He ain’t heavy

Brother with studio light

My brother in the photographer’s studio

Today is Brother 2’s birthday; he was born on the day the first episode of Blue Peter was broadcast. He doesn’t usually celebrate birthdays so I’m doing it for him with this post. I recently came across these old photographs in the archives and it seems a good excuse to publish them. In an earlier post, I wrote about Peter Chadwick, the photographer who lived in our attic for most of my childhood. He was our longest lasting lodger and, like his mother Lee, a lifelong family friend. Still a student when he moved in, he created a dark room in one of the built-in cupboards of his garret. As he moved into photography as a career, he needed to build up a portfolio of portrait photographs in order to find work, and we were happy to oblige as his subjects. I can still remember the excitement of that day in a real photography studio: the intense heat of the lights, the rustle of the crisp white paper that we had to stand and pose against. My new shoes and the pastel striped dress I wore, my hair neatly brushed for a change. The photographs were beautiful and my parents had one, a group portrait of the 3 of us, proudly displayed at home for the rest of their lives. I don’t have that one but here are a couple more from that day in the 1960s:

childhood photograph

brother photograph

Brother 1

Peter went on to become a successful photographer and artist.

I was not particularly close to my brothers when we were children – we fought constantly –  so I’m pleased to find these very sweet childhood photographs in the family archives. I have it on record that Brother 2  was delighted when I was born, and this photograph of the two of us  seems to bear witness to that:

Brother 2 and meMum always described him as a delightful baby, sweet natured and always smiling. There are not many photos of him as a baby; as the middle one, he didn’t get the same camera attention as the first born or the only girl. But the one baby photo I do have, of him at 10 weeks old, proves Mum’s point:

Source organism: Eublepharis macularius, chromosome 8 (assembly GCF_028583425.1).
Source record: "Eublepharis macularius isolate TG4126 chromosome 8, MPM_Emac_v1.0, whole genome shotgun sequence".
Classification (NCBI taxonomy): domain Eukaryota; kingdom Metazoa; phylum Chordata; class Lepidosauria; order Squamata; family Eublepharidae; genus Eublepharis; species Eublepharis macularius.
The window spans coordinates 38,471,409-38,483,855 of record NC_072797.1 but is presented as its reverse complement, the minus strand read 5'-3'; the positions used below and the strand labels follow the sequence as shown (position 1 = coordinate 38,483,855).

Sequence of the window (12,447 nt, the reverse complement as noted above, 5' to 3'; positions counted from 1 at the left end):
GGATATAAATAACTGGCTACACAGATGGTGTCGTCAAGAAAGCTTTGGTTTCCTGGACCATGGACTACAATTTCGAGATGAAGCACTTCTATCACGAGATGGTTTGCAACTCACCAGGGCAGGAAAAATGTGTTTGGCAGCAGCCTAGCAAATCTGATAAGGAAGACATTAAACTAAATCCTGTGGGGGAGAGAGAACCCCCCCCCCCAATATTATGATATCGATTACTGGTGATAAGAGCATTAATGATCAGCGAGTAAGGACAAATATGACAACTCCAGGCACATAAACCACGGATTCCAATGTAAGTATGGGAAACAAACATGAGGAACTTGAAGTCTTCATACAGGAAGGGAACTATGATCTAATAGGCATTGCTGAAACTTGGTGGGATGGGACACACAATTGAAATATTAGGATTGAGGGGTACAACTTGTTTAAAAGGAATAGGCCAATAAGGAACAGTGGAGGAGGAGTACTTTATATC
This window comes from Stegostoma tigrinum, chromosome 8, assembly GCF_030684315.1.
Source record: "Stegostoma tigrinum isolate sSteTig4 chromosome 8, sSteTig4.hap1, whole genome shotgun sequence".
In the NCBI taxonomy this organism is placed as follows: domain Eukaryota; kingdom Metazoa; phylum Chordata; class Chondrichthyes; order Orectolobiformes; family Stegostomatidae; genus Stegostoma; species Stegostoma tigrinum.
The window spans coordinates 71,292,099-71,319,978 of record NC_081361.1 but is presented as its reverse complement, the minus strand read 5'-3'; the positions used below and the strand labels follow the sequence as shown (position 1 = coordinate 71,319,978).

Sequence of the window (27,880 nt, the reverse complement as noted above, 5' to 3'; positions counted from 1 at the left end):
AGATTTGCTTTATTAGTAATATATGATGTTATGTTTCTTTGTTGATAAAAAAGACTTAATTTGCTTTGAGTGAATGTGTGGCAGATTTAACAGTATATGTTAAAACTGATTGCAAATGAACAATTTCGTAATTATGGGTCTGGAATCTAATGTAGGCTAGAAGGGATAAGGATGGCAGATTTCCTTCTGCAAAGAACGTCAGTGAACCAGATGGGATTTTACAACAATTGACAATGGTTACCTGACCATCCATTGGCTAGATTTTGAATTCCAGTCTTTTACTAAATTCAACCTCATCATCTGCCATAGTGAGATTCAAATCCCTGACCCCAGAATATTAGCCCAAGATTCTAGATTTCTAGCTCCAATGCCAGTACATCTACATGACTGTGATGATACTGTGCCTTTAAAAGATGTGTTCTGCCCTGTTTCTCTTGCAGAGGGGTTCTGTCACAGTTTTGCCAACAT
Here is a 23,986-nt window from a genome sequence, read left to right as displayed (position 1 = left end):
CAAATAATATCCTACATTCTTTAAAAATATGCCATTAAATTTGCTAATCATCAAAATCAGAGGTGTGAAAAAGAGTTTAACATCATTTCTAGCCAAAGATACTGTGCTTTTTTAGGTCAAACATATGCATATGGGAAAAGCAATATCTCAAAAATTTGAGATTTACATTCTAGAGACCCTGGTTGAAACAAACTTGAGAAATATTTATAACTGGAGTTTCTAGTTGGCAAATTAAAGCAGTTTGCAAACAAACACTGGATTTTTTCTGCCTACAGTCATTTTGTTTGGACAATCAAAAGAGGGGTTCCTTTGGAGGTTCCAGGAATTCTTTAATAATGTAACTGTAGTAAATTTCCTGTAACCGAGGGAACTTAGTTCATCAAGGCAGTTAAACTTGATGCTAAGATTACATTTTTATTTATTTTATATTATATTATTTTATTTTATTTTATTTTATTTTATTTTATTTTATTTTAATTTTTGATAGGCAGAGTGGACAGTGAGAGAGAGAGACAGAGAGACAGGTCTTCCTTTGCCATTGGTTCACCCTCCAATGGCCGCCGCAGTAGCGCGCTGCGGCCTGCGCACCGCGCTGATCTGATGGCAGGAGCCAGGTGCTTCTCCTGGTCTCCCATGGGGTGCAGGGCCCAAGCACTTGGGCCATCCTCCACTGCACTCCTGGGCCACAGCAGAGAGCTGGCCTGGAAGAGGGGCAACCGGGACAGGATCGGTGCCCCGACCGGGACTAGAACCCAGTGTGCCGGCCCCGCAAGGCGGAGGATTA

Brother 2 at 10 weeksHappy birthday, Brother 2!

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Gilt trip (object 60 revisited)

Restored Regency mirrorThis Regency mirror may look familiar to regular readers of this blog. It looks quite different to how it did last time it featured here, in this post from 2012, although the view reflected in the convex looking-glass remains the same. I have finally got around to having it restored, along with the bureau in my previous post. Both restorations have only happened as result of the break-in I suffered a few months ago: my insurance paid for the bureau and I deiced to have this piece done at the same time. I doubt I would ever have got around to it otherwise, so it is a golden lining to that dark cloud.

I found a local BAFRA accredited antiques restorer and gilder, Katie Keat,  who has done an amazing job. Not only has the grand eagle been restored to his rightful perch on top, keeping watch over the comings and goings of my busy street outside, but the curlicues have been re-attached to the sides and all of the gold leaf replaced, even on the little decorative balls. Keat said she enjoyed the challenge and sent me these photos of the gilding work in process:

Re-gilding in process


This grand piece is ridiculously over the top for my small flat but I love it. Luckily my Victorian conversion has high enough ceilings to accommodate its ostentatious presence and (perhaps because its restoration was paid for with insurance money for my stolen jewellery), I think if it as my likle bit of Brixton bling. After its long and varied history it’s a real pleasure to look at Auntie’s mirror, hanging there amongst my Bohemian collection of paintings and bric a brac and books.